having trouble thinking like a law student should

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sangr
Posts: 459
Joined: Sun Jun 07, 2009 4:45 pm

having trouble thinking like a law student should

Postby sangr » Sat Sep 08, 2012 11:40 am

hello

class has gone on for three weeks, and i think i havent really caught on yet. im working hard on the readings
but as the adept students would say its more important to get whats important ... and i feel im struggling quite a bit.

so basically the most important thing is: to find the rule, and applicable fact patterns...so that u can apply this ability on the final exam

i am just a bit confused.

1. is the rule the ultimate "holding" of each case that we would see? or is it the law that the court uses to resolve the issue?
2. i would really appreciate it if someone could just really quickly tell me what im supposed to derive out of a example question:

guy A gets drunk, and sets fire to a place that grows to dangerous proportions.
He is tried for arson and a few lesser crimes.
trial court rejects his defense of voluntary intoxication negating the mental state required for arson.
the court of appeals reverses b/c he didnt get to prove his mental state.
supreme court reviews the issue of whether or not his getting drunk negates mental requirement or not under section 22 of the statute:

section 22:
a) no act commited by a person while in a state of voluntary intoxication is less criminal by of his having been drunk voluntarily
b) evidence of voluntary intoxication is admissible solely on the issue of whether or not the defendant actually formed a required specific intent...

the court concludes that evidence of voluntary intoxication is NOT enough to erase the existence of general intent. arson is a general intent crime.
arson only requires that the guy only intends to start the fire, not to cause some harm
THUS, defendant cannot use voluntary intoxication as a negation of the mental state required for arson.

so....

is the "rule" that i derive from this reading...the conclusion of the supreme court? "involuntary intoxication is not a defense to the mental state required for
arson because arson is a general intent crime, and intoxication does not negate general intent".

and the "fact pattern" whether this guy intended specifically to cause harm or just the fire when he was drunk?


PLEASE if anyone could just clear things up for me a bit itd be great.....

OH and this ones not as important but
"evidence of voluntary intoxication is admissible solely on the issue of whether or not the defendent actually formed a required specific intent"
then the court concludes that intoxication cannot negate general criminal intent.

wtheck? how did they just conclude it from that info? or were other words just omitted from the casebook? court language kinda confuses me sometimes
it says nothing about negating general intent, or is general intent just implied?

Guys it would help so much if someone could gimme their input! thanks!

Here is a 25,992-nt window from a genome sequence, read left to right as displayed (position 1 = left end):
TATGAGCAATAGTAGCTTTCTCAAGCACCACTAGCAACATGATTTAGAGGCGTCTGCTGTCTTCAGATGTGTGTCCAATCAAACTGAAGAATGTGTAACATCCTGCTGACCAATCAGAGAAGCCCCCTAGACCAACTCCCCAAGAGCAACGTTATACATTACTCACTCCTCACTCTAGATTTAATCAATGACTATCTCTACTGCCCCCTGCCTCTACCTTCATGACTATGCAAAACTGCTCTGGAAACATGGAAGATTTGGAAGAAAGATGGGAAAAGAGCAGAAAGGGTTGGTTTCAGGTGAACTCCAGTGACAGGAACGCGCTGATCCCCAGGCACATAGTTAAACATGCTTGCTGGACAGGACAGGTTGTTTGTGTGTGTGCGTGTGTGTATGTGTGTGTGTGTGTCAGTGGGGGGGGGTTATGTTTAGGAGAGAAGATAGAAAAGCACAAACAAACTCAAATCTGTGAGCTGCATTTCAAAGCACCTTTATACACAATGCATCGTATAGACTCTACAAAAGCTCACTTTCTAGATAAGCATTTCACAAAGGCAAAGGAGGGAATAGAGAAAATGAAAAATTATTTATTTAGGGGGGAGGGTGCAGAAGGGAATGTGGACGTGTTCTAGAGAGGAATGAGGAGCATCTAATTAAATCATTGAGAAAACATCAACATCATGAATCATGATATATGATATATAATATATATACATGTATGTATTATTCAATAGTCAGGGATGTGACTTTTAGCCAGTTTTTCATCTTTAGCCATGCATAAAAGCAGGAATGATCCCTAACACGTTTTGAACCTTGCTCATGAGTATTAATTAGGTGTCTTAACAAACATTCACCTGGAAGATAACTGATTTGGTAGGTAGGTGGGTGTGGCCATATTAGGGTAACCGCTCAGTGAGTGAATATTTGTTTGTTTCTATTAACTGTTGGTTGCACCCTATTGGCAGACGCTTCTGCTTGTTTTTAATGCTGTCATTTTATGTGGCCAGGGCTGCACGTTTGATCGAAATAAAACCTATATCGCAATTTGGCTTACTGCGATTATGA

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Wily
Posts: 280
Joined: Wed Mar 14, 2012 7:35 pm

Re: having trouble thinking like a law student should

Postby Wily » Sat Sep 08, 2012 12:31 pm

I just read this case too. Here was my brief of it, I don't know if it's correct on the "rule," but it's the best I came up with.

People v Atkins (Cal Sup Ct 2001)

Issue: Whether an intoxicated person can be charged with arson when lacking the “specific intent” to cause damage from a fire.

Rule: Defendant can be convicted of arson because it only requires the “general intent” to start the fire that led to the damage.

Application: Atkins, while drunk, started a fire near the house of someone he said he hated. He claimed later that he did not intend to cause the resulting damage. Appeals Court agreed with Defendant that he lacked the specific intent to cause damage when starting the fire, because he was intoxicated. But the Supreme Court held that the specific intent defense for intoxicated defendants does not apply here, because arson requires only a general intent to cause the fire that resulted in damage.

Conclusion: Court of Appeals decision reversing guilty verdict is itself reversed.

ninereal
Posts: 85
Joined: Mon Aug 22, 2011 6:39 pm

Re: having trouble thinking like a law student should

Postby ninereal » Sat Sep 08, 2012 1:18 pm

The rule isn't as important as how you approach the problem and your ability to show that you understand both sides. So, if something about voluntary intoxication came up on the final, you would approach it by saying "on the one hand, in Case 1, the court held that voluntary intoxication is not a defense to arson. This rule likely applies here. However, this situation is different from that case for Reasons A, B, and C, which might affect the analysis in Ways X, Y, and Z." If you're feeling feisty, you could also throw in some policy reasons why voluntary intoxication should generally be a defense in that situation.

sangr
Posts: 459
Joined: Sun Jun 07, 2009 4:45 pm

Re: having trouble thinking like a law student should

Postby sangr » Sat Sep 08, 2012 2:15 pm

thanks guys

so,

in your particular example.

whats going on is. we take the holding/rule of that case "involuntary intoxication is DOES suffice for the general intent standard of arson", b/c in that case blah blah blah

however, in THIS case (the exam situation), involuntary intoxication does NOT (i guess we would mention both sides?) necessarily fit the standard for general intent of arson? or something of the sort

is statute 22 (the thing about involuntary intoxication not negating general intent), irrelevant for exams and such? and only the rule above is important?




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